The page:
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Gee333 said:And are any of us his accountant? How does anyone know how much he does or doesn't donate to his foundation?
BroDeal said:We do know that his foundation has one of the worst efficiency percentages of any similar charity. 45% apparently goes to high salaries and high living. When I give money for a cause, I expect it to pay for the cause not for some jerk's luxury hotel and traveling expenses. I also do not expect people associated with the chartity to use it to personally enrich themselves.
mwbyrd said:I mean, you are making the assumption that Armstrong didn't donate any of his appearance/speaking money to Livestrong. Do you know for sure that all of the money is in his personal bank account?
mwbyrd said:How has he been deceitful?
mwbyrd said:Cancer is mentioned everytime his name comes up.
mwbyrd said:The problem is that so many 'arm chair quarterbacks' want to discredit LA. For what? What has he done to personally harm them? NOTHING.
TRDean said:does every poor sap think that if you are rich you should donate everything you make to charity?
TRDean said:He has done more for cancer research than any pitiful soul on this board, quite possibly the world.
TRDean said:I also don't think that his comeback has been a failure, quite the opposite. 12th place in a grand tour at his age and time away after the crash and fracture. We should all be so lucky to ride like that. I am no Lance lover or appologist, but I do think that he is doing wonders for his cause...and who really cares about political ambitions? Is that such a terrible thing? I think not. In some peoples eyes he will never be in the right.
slowoldman said:As far as the book is concerned, truth or not, they are making money off of Armstrong. Why don't they donate all of their profits to cancer research? Would they be willing? I think it would bolster their claims against Armstrong, but do you think they may be doing this for (gasp) monetary gains?
elapid said:He is being deceitful because he claims to be returning to the peloton to raise cancer awareness and then 1. does not raise cancer awareness, and 2. doesn't use the funds he gains from returning to the peloton to raise cancer awareness for his cancer foundation. That's deceitful. If he had never said he was returning to raise cancer awareness, then I wouldn't care what he did with the appearance fees. However, he did and that makes concerns over his appearance fees valid.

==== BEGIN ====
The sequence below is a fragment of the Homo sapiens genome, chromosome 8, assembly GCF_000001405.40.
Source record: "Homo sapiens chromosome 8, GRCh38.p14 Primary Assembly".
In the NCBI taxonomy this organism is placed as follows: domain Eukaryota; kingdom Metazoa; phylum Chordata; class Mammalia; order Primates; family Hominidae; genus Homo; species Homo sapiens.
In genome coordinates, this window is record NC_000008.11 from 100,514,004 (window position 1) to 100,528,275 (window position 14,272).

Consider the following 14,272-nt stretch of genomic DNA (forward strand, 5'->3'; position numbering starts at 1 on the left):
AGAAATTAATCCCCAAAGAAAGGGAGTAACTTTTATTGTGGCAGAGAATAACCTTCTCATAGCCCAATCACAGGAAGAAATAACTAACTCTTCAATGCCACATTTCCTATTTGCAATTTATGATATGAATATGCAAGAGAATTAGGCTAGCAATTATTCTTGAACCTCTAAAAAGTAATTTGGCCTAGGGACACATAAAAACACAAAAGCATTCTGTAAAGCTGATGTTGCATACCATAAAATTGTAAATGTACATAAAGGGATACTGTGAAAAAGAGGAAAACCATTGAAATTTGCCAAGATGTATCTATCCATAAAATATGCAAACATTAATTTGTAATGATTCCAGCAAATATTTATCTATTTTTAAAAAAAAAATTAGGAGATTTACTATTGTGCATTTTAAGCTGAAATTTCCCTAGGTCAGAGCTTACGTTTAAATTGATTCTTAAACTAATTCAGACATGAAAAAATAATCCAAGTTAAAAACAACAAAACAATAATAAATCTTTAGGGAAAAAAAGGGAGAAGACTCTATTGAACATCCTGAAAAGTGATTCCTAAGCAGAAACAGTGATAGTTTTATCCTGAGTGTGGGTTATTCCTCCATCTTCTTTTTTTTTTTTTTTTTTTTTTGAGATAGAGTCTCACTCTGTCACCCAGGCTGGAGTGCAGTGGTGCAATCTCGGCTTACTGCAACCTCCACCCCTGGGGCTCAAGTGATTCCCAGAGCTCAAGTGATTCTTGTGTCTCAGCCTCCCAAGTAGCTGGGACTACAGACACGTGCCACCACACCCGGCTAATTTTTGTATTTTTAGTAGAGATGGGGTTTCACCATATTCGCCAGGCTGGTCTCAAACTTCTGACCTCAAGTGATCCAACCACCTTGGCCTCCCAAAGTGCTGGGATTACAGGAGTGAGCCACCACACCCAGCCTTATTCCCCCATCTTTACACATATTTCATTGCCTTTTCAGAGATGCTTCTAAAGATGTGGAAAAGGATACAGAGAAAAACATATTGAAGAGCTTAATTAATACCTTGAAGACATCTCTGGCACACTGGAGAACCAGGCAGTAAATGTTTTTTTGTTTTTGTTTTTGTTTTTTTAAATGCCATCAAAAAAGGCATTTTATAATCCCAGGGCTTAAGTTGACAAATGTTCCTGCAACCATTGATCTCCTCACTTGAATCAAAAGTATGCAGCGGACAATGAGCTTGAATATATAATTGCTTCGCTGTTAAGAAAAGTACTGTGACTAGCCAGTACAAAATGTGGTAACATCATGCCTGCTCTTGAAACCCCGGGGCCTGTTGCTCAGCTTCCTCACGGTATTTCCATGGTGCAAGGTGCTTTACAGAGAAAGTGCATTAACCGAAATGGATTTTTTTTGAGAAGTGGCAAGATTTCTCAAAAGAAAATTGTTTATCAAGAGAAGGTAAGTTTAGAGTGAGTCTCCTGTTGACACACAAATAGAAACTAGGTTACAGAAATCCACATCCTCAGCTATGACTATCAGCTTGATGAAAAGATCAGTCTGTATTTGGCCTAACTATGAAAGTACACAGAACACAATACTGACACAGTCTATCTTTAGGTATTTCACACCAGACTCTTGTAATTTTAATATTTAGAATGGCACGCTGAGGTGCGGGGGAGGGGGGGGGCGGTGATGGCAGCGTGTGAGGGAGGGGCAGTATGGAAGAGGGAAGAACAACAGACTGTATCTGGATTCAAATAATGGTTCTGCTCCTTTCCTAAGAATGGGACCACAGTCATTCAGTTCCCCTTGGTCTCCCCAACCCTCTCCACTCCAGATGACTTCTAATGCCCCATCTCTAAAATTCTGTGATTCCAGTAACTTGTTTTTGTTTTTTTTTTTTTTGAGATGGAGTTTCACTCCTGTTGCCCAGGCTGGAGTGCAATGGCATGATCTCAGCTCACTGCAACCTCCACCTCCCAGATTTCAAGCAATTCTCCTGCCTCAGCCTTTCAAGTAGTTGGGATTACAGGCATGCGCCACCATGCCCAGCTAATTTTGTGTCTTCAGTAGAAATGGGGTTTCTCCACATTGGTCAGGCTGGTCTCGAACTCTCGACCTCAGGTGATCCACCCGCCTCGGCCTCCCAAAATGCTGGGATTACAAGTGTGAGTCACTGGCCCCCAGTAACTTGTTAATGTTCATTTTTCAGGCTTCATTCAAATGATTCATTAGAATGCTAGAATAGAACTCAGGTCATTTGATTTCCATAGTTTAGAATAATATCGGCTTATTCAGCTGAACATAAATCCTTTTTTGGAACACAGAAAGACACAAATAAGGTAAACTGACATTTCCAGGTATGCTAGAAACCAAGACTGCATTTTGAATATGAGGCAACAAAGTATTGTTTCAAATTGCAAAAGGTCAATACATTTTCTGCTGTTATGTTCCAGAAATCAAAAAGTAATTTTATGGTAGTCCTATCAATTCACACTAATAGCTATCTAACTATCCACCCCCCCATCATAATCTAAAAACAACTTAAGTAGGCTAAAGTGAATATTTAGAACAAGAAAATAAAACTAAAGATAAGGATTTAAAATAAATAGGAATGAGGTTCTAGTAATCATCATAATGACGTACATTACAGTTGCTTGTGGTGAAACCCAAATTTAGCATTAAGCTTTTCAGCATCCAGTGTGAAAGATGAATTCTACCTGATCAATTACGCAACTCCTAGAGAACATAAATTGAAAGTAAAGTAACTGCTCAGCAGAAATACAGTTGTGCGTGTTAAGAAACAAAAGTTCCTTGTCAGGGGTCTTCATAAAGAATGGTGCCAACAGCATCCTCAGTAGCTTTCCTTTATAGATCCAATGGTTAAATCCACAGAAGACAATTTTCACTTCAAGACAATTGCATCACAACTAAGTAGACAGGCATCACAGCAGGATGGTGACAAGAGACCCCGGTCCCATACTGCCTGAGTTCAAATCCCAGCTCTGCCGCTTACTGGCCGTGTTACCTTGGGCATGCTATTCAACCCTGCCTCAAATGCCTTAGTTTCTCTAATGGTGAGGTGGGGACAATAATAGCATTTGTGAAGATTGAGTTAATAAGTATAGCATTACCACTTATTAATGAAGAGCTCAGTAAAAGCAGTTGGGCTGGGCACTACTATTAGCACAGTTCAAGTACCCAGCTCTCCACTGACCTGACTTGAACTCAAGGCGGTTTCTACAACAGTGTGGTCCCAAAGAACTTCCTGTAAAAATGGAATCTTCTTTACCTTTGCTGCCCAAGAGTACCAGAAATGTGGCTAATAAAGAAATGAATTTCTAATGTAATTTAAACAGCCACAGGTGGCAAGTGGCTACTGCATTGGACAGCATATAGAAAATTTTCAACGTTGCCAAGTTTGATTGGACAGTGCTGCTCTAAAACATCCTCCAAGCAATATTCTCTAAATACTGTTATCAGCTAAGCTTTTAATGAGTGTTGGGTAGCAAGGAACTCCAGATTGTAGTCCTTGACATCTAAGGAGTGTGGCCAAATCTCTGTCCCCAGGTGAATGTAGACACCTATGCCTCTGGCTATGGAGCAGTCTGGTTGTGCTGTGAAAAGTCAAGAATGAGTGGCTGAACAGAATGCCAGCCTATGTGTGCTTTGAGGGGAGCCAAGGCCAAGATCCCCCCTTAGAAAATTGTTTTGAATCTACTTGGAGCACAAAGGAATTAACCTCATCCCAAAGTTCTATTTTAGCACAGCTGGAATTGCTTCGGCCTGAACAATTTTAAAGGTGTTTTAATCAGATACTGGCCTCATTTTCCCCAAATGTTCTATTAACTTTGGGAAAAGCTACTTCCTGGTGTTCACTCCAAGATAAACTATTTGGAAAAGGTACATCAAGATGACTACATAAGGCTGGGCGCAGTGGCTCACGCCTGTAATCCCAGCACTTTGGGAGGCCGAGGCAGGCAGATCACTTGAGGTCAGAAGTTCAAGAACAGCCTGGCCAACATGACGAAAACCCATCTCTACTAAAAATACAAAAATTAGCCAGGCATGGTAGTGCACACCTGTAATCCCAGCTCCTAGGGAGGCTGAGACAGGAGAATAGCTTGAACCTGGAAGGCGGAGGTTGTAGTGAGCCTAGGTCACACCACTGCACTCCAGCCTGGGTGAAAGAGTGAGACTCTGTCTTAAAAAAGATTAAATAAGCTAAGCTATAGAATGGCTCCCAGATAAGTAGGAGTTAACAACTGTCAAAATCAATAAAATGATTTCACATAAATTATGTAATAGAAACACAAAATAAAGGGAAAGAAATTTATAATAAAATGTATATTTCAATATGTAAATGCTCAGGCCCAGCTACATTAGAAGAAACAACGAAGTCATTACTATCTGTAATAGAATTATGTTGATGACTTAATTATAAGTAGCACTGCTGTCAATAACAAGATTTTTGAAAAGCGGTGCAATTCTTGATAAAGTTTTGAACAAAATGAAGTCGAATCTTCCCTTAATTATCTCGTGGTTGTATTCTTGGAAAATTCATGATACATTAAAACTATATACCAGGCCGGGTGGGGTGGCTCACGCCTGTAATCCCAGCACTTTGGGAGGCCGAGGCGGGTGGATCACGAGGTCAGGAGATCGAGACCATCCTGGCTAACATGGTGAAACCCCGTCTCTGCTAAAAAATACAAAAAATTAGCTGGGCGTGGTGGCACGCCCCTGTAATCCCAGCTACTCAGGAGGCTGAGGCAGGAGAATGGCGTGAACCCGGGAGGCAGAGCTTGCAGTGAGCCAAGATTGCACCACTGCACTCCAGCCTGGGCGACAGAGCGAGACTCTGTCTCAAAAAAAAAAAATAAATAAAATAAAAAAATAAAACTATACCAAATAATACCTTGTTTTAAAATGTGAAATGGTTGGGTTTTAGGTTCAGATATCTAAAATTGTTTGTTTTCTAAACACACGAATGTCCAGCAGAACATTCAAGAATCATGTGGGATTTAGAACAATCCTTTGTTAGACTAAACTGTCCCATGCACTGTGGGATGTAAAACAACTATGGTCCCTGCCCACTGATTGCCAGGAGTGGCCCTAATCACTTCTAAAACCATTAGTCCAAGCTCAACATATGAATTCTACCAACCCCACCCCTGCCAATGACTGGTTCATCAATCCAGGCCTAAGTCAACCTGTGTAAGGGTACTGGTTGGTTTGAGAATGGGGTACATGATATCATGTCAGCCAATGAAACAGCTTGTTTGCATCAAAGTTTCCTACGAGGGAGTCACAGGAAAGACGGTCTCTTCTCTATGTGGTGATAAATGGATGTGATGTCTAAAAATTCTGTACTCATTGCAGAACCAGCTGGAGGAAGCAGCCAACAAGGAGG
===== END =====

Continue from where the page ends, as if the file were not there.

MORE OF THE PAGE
Cancer is not mentioned everytime Armstrong's name is mentioned. It would be lucky to be 1% of the time his name is mentioned. Did you read the reports of the TDU, TOC, Gila, and the Giro; watch the Giro on Universal? Close to nada on cancer awareness, Livestrong Foundation or anything else whenever Armstrong's name was mentioned.....
No, not at all. But when you say your return to the peloton is to promote cancer awareness and you don't promote cancer awareness or use the proceeds of returning to the peloton to promote cancer awareness, then you leave yourself open to criticism.
All due respect, but this is rubbish. You're just listening to the squeeky wheel. I work with cancer patients and in cancer research, and I can say this is completely untrue. However, I don't want to belittle his efforts and think the aims and achievements of Livestrong are admirable and praiseworthy.
As I said in my previous post, I try to take each person on their merits. I agree with you, I think 12th in a GT at 37 years of age, regardless of the collarbone fracture is a fantastic effort. I also couldn't care less about his political ambitions. I think he has done a lot of good things, but as stated above, I do not think he has raised cancer awareness during his comeback and I think it is wrong not to donate his appearance fees to Livestrong because this is the money he has received to appear on his comeback trail to raise cancer awareness. I think it is hyocritical not to do this.
slowoldman said:As far as earning 2 million for 3 weeks work. That is a falacy, he wouldn't have received that appearance money if he had not performed like he has over the years (doping or not, that is another argument) and the publicity he has brought to the race. You need to breakdown that 2 million over hours trained and raced to win what he has to objectively qualify it's worth.